Step Three: Before preheating the oven, lay down some aluminum foil on the bottom rack to catch any possible drippage. Don’t be like me and preheat the oven first and then attempt to lay out foil on a hot rack.

hot rack.

Step Four: Bake that business. 400 degrees, 1 hour. The Lodge Pro website says 350 but I didn’t want to relive that dark place and went extra safe with 400, it worked perfect.

Step Five: Do nothing, let your pan cool completely in the oven. I opened the oven door and locked up the dog for about an hour and it was cool when I went to check on it.

I pulled it out of the oven and realized I had successfully accomplished something that’s very simple and had a reaction comparable to this:

Very, very comparable.

For cleaning instructions the lodge pro you tube channel has a couple really sexy videos on caring for your cast iron that are definitely worth checking out.

Now I’ve got to go make a cake.

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  • I’m in the middle of skillet scare as we speak! After having mine for 4 years with no incident, I had a sweet baked potato sugary glaze incident. The sticky goo won’t come out after scrubbing, salt scrubbing and boiling water + scrubbing. I did read (and am SO happy to hear it worked for you) that a small amount of soap in this case is ok. Will be trying it tonight!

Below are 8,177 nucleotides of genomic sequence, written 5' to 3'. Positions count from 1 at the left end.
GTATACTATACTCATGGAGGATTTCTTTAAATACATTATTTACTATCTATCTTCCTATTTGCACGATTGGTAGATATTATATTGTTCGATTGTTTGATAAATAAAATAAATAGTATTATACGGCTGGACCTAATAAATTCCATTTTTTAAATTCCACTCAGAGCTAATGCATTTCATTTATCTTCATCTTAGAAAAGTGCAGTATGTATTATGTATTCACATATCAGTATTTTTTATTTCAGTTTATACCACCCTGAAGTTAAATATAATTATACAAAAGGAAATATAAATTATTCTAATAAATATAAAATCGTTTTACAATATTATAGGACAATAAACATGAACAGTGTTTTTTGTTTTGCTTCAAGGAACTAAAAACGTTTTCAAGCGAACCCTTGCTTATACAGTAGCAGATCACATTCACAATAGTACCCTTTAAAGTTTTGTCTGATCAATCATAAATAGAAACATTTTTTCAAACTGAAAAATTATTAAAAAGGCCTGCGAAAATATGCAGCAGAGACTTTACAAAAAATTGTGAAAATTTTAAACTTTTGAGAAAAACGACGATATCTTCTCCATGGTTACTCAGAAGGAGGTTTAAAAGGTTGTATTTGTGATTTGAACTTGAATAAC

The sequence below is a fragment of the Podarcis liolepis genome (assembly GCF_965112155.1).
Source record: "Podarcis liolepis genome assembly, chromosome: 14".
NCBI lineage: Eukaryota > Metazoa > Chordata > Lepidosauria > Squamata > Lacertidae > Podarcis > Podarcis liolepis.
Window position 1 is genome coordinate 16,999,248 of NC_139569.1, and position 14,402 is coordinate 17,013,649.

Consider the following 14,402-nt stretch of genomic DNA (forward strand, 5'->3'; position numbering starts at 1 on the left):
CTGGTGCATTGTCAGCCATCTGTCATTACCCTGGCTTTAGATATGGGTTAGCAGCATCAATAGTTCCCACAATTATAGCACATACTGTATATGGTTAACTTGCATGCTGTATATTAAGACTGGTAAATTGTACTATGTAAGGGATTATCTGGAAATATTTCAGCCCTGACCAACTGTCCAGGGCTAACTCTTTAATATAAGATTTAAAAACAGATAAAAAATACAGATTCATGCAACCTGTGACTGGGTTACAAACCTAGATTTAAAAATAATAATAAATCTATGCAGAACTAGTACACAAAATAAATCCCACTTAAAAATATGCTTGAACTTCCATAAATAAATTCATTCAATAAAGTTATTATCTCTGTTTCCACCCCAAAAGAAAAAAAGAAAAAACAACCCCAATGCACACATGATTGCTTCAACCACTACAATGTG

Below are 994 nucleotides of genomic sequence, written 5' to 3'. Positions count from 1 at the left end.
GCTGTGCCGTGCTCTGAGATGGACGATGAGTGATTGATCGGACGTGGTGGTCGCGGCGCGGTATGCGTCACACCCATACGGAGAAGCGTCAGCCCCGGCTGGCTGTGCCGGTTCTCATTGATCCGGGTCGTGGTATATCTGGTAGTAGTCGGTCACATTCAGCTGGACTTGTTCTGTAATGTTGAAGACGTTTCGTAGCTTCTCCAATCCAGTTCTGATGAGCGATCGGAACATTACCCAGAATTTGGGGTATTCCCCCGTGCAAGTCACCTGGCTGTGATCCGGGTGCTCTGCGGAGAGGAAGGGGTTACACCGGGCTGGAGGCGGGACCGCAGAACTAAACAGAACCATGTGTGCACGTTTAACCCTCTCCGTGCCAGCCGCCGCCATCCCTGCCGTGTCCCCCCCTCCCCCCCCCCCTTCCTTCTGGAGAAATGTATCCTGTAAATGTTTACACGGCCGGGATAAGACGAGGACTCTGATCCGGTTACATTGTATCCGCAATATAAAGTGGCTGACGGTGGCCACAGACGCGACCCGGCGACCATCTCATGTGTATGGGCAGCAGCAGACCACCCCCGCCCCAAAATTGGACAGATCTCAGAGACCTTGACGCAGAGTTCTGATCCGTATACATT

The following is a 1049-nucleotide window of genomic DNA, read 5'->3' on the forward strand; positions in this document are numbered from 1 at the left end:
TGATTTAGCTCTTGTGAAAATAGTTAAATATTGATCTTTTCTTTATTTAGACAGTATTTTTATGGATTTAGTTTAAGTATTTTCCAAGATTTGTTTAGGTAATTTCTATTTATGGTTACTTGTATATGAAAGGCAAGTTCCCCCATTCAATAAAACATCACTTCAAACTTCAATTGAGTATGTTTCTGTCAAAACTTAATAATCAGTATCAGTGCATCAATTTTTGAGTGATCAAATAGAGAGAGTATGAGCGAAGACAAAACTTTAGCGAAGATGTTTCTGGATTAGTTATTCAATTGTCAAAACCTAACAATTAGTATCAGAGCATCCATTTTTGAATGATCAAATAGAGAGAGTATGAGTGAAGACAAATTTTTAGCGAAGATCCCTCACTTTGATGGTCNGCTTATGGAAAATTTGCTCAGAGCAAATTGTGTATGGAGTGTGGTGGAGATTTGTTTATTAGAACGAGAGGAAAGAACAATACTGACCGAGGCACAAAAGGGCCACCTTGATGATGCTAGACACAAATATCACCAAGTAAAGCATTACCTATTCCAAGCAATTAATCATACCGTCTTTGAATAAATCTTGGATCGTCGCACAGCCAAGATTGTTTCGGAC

• I really love the first photo AND thanks for this post! Seriously! I feel like I haven’t been caring for my skillet correctly. I think it might need some love. #hotrack

    • Thanks girl! I need to make sure I actually clean and care for it like I’m supposed to, we’ll see how long that lasts. #hotracksforlife

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  • I recently scored a cast iron pan at Goodwill, and was thinking how I should sanitize it and (re)season it…and low and behold…you read my mind! I’m going to have to stretch myself out before I take it out of the oven, if I have a reaction simular to that clip! Thank you so much for this informative and hilarious post!

    • Thank You! I’ve always been on the hunt for a good cast iron at the thrift store but I haven’t been able to find one, lucky!

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  • This was amazing + hilarious! I have a cast iron skillet that I used for awhile and then I let it air dry accidentally causing it to rust. I was scared of the rust for about 2 years and finally decided to figure out how to clean it and now I use it at least once every single day. Cast iron pans rule.

    • Thanks! I am slowly learning how to use mine for as much as I can. After that fiasco I think I owe it that much hahaha

  • david

    I have inherited some cast iron skillets from my mamaw and in her alzheimers state washed all the cast iron in the dishwasher and i finally found out how to reseason them, thankyou so much

  • Thank you! I’ve always been slightly mystified about how to do this properly, so I never use cast iron. It’s soooo hard to clean when it’s not seasoned right.

  • Anita